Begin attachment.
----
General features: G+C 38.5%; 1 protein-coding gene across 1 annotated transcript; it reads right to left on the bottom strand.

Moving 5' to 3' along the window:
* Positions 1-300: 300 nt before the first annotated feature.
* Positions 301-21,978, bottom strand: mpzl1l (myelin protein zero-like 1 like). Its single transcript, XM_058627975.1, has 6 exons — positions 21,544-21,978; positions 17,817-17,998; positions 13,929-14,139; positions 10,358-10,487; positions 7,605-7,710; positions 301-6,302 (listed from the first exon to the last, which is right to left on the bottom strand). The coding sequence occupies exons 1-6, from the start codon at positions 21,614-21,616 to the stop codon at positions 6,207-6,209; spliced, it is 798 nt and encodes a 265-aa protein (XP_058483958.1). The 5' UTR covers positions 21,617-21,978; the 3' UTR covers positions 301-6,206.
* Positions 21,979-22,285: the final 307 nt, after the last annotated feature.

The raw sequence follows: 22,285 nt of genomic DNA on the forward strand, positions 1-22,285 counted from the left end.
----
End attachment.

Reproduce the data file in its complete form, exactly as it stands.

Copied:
General features: G+C 38.5%; 1 protein-coding gene across 1 annotated transcript; it reads right to left on the bottom strand.

Moving 5' to 3' along the window:
* Positions 1-300: 300 nt before the first annotated feature.
* Positions 301-21,978, bottom strand: mpzl1l (myelin protein zero-like 1 like). Its single transcript, XM_058627975.1, has 6 exons — positions 21,544-21,978; positions 17,817-17,998; positions 13,929-14,139; positions 10,358-10,487; positions 7,605-7,710; positions 301-6,302 (listed from the first exon to the last, which is right to left on the bottom strand). The coding sequence occupies exons 1-6, from the start codon at positions 21,614-21,616 to the stop codon at positions 6,207-6,209; spliced, it is 798 nt and encodes a 265-aa protein (XP_058483958.1). The 5' UTR covers positions 21,617-21,978; the 3' UTR covers positions 301-6,206.
* Positions 21,979-22,285: the final 307 nt, after the last annotated feature.

The raw sequence follows: 22,285 nt of genomic DNA on the forward strand, positions 1-22,285 counted from the left end.